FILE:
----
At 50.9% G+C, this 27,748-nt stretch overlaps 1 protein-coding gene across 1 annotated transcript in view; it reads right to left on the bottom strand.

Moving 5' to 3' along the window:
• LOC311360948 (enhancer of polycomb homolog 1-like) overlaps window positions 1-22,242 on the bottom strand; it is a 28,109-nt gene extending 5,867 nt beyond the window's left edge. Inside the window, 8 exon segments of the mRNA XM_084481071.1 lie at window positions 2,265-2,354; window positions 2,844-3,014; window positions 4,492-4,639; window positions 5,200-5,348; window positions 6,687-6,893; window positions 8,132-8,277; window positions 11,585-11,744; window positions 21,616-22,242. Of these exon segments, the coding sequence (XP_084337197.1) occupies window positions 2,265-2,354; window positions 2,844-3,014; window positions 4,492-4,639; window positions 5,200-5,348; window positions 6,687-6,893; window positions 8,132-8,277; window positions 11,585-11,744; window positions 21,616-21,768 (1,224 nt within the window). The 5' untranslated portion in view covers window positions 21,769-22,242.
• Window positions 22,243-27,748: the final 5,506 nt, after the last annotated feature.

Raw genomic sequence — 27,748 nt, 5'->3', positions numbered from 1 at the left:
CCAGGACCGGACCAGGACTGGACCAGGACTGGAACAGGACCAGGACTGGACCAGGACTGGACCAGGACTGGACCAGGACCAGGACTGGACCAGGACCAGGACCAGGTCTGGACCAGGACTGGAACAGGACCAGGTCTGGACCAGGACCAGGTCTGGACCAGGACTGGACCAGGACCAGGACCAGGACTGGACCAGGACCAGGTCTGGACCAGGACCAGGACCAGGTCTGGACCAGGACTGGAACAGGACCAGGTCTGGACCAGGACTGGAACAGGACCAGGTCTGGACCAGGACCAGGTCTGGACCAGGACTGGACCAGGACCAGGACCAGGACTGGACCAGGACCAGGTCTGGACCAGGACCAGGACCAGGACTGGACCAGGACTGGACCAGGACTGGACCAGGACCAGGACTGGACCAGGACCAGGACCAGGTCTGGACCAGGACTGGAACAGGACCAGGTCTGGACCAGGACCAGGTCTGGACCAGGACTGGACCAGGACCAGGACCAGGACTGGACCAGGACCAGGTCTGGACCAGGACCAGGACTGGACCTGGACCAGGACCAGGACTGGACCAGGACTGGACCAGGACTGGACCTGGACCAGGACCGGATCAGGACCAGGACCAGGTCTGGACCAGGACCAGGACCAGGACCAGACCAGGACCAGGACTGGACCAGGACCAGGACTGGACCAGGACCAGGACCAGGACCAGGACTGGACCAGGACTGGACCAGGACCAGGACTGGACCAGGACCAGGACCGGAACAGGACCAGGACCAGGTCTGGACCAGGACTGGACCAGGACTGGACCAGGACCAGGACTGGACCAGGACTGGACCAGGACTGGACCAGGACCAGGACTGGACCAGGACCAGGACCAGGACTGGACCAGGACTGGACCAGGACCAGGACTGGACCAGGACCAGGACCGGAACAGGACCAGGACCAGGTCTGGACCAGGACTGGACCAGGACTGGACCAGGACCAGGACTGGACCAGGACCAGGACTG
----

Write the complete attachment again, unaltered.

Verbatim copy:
At 50.9% G+C, this 27,748-nt stretch overlaps 1 protein-coding gene across 1 annotated transcript in view; it reads right to left on the bottom strand.

Moving 5' to 3' along the window:
• LOC311360948 (enhancer of polycomb homolog 1-like) overlaps window positions 1-22,242 on the bottom strand; it is a 28,109-nt gene extending 5,867 nt beyond the window's left edge. Inside the window, 8 exon segments of the mRNA XM_084481071.1 lie at window positions 2,265-2,354; window positions 2,844-3,014; window positions 4,492-4,639; window positions 5,200-5,348; window positions 6,687-6,893; window positions 8,132-8,277; window positions 11,585-11,744; window positions 21,616-22,242. Of these exon segments, the coding sequence (XP_084337197.1) occupies window positions 2,265-2,354; window positions 2,844-3,014; window positions 4,492-4,639; window positions 5,200-5,348; window positions 6,687-6,893; window positions 8,132-8,277; window positions 11,585-11,744; window positions 21,616-21,768 (1,224 nt within the window). The 5' untranslated portion in view covers window positions 21,769-22,242.
• Window positions 22,243-27,748: the final 5,506 nt, after the last annotated feature.

Raw genomic sequence — 27,748 nt, 5'->3', positions numbered from 1 at the left:
CCAGGACCGGACCAGGACTGGACCAGGACTGGAACAGGACCAGGACTGGACCAGGACTGGACCAGGACTGGACCAGGACCAGGACTGGACCAGGACCAGGACCAGGTCTGGACCAGGACTGGAACAGGACCAGGTCTGGACCAGGACCAGGTCTGGACCAGGACTGGACCAGGACCAGGACCAGGACTGGACCAGGACCAGGTCTGGACCAGGACCAGGACCAGGTCTGGACCAGGACTGGAACAGGACCAGGTCTGGACCAGGACTGGAACAGGACCAGGTCTGGACCAGGACCAGGTCTGGACCAGGACTGGACCAGGACCAGGACCAGGACTGGACCAGGACCAGGTCTGGACCAGGACCAGGACCAGGACTGGACCAGGACTGGACCAGGACTGGACCAGGACCAGGACTGGACCAGGACCAGGACCAGGTCTGGACCAGGACTGGAACAGGACCAGGTCTGGACCAGGACCAGGTCTGGACCAGGACTGGACCAGGACCAGGACCAGGACTGGACCAGGACCAGGTCTGGACCAGGACCAGGACTGGACCTGGACCAGGACCAGGACTGGACCAGGACTGGACCAGGACTGGACCTGGACCAGGACCGGATCAGGACCAGGACCAGGTCTGGACCAGGACCAGGACCAGGACCAGACCAGGACCAGGACTGGACCAGGACCAGGACTGGACCAGGACCAGGACCAGGACCAGGACTGGACCAGGACTGGACCAGGACCAGGACTGGACCAGGACCAGGACCGGAACAGGACCAGGACCAGGTCTGGACCAGGACTGGACCAGGACTGGACCAGGACCAGGACTGGACCAGGACTGGACCAGGACTGGACCAGGACCAGGACTGGACCAGGACCAGGACCAGGACTGGACCAGGACTGGACCAGGACCAGGACTGGACCAGGACCAGGACCGGAACAGGACCAGGACCAGGTCTGGACCAGGACTGGACCAGGACTGGACCAGGACCAGGACTGGACCAGGACCAGGACTG